How do you like me now?

Tommy Snell
Tommy Snell

I’ve had the pleasure of acting as referee for some of the most outstanding junior and collegiate golfers in the nation.

Now I’m watching those same players winning on the PGA and European Tours. As I scrutinized them practicing at Augusta National Golf Club on Wednesday, I couldn’t help but think about when they were sporting their mascots and carry bags.

Lucky enough to draw Peter Uihlein’s match at The Honors Course in Tennessee in 2010, I witnessed a young man who was cordial under all situations, even when I declined to give him a drop on the par-3 third hole. After missing the green left, he simply addressed his ball on the 220-yard monster as it lay on hardpan and sliced a low-bounce sand wedge onto an elevated green, resulting in an improbable 10-footer that he drained for par.

In 2011, I was a match play referee for Hudson Swafford and Patrick Reed in the quarters and semis. Their 300+ drives that split Karsten Creek’s closely mown areas carried them to wins. I caught up with Swafford as he completed his practice Wednesday and asked the difference between him as a collegiate player and a PGA Tour winner.

“Managing your game,” he quickly said. “When I was a college player, I tried to birdie every hole. You quickly realize that out here par is a good score. I was terrible at managing my game back then, but now I feel that I’ve grown in that respect. A two-putt par is a good thing out here.”

Swafford won the Career Builder earlier this year with a 20-under total.

When I refereed Jordan Spieth’s match in the semifinals at Riviera Country Club in 2012, I was inspired by his short game. Having watched him in the U.S. Junior a few years before, I knew he was destined for stardom, but after witnessing up close and personal his prowess in Riviera’s deep bunkers, I was certain he would win quickly on the PGA Tour.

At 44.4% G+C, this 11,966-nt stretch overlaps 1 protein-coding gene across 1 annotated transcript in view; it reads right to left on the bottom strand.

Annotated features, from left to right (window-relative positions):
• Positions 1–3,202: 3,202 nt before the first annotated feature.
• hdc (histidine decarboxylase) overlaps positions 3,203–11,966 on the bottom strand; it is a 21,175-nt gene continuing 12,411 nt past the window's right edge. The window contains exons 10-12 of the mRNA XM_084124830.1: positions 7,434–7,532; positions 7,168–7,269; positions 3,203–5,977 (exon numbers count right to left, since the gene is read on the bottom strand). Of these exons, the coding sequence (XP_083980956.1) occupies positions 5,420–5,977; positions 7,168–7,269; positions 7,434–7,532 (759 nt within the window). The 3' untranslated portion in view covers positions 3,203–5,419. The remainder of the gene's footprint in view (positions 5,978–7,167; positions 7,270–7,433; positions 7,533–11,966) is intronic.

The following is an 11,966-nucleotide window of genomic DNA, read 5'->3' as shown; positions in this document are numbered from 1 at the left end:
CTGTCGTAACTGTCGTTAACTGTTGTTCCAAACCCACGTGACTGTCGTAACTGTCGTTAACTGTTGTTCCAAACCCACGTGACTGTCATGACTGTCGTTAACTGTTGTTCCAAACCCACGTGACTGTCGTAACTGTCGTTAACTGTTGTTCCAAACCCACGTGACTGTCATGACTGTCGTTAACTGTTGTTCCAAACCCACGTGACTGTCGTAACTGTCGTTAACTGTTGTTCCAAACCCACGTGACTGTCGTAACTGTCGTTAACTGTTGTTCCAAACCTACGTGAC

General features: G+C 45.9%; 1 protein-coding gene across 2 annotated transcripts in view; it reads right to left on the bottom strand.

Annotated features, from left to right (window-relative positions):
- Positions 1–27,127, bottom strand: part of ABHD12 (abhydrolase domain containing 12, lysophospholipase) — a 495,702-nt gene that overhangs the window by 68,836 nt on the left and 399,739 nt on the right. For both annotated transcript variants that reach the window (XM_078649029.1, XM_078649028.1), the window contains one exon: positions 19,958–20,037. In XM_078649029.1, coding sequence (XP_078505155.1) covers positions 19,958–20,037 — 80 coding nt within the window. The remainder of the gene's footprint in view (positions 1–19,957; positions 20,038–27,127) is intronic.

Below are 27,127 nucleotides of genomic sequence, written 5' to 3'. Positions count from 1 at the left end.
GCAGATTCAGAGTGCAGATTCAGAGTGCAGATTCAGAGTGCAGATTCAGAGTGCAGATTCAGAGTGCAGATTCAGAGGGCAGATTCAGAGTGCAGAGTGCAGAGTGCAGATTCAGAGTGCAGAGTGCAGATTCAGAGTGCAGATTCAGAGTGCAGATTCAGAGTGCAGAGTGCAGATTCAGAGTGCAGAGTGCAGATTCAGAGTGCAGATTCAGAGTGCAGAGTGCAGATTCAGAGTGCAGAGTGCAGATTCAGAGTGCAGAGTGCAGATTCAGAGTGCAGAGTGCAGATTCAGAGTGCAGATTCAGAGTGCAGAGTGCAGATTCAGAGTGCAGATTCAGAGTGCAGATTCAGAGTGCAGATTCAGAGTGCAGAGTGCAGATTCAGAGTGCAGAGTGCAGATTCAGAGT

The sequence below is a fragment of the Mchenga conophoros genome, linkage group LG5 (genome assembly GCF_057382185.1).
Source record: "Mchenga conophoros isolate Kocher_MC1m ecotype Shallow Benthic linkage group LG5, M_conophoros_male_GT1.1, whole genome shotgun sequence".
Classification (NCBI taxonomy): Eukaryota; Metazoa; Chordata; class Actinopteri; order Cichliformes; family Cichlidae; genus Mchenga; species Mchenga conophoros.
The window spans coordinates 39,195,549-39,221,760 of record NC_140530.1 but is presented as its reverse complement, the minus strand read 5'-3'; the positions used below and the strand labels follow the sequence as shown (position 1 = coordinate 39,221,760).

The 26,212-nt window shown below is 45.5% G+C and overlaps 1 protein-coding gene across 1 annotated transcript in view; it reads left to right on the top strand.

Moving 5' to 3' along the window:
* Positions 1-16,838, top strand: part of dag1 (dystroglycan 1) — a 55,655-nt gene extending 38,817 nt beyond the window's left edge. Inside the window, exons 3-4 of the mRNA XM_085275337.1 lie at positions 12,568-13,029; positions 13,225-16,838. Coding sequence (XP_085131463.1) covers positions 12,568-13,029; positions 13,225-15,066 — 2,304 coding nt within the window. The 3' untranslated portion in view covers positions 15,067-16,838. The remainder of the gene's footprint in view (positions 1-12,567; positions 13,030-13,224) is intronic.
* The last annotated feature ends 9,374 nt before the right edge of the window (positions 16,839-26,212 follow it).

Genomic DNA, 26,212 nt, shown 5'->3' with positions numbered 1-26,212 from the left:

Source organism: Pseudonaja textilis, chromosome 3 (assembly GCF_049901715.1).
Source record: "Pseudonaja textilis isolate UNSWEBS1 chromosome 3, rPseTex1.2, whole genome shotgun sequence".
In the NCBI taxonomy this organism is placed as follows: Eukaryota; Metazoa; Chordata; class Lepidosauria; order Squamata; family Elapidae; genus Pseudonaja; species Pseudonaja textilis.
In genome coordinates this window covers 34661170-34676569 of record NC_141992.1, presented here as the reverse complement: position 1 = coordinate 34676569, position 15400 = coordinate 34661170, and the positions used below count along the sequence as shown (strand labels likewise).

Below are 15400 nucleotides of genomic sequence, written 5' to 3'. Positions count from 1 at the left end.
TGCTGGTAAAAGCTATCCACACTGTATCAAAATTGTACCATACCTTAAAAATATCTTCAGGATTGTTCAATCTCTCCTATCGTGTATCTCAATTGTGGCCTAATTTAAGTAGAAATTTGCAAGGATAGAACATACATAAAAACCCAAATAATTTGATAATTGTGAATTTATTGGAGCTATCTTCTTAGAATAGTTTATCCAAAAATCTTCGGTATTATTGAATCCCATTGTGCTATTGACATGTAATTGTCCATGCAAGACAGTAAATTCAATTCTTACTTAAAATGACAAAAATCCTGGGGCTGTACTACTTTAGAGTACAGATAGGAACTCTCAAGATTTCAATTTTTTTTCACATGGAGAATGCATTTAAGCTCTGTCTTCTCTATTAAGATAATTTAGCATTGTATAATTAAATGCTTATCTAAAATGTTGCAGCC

At Eugene Country Club last year, I drew Jon Rahm’s group in the last round of medal play. Wow! The big guy from Spain hit monster drives, but his touch and imagination around the putting surfaces reminded me of other golfers from that country. On Wednesday, he picked 1994 and 1999 Masters champion Jose Mara Olazabal’s brain as he sat in front of the class on every green.

The elite collegiate players don’t take long to hoist PGA Tour trophies, some even before graduation. In 1985, Scott Verplank beat all pros in the Western Open as an Oklahoma State Cowboy, and soon after, Mickelson won the 1991 Northern Telecom Open as an Arizona State Sun Devil.

Some might say collegiate golfers are more mature than ever before, but the privileged students who just happen to play golf have been winning for several years.

San Diego State University alum Gene Littler won the 1954 San Diego Open and turned pro later that year, and former Florida Gator Doug Sanders won the 1956 Canadian Open without accepting any prize money. Collegiate golfers are just that good. It will be fun to watch their progress again in this year’s Masters.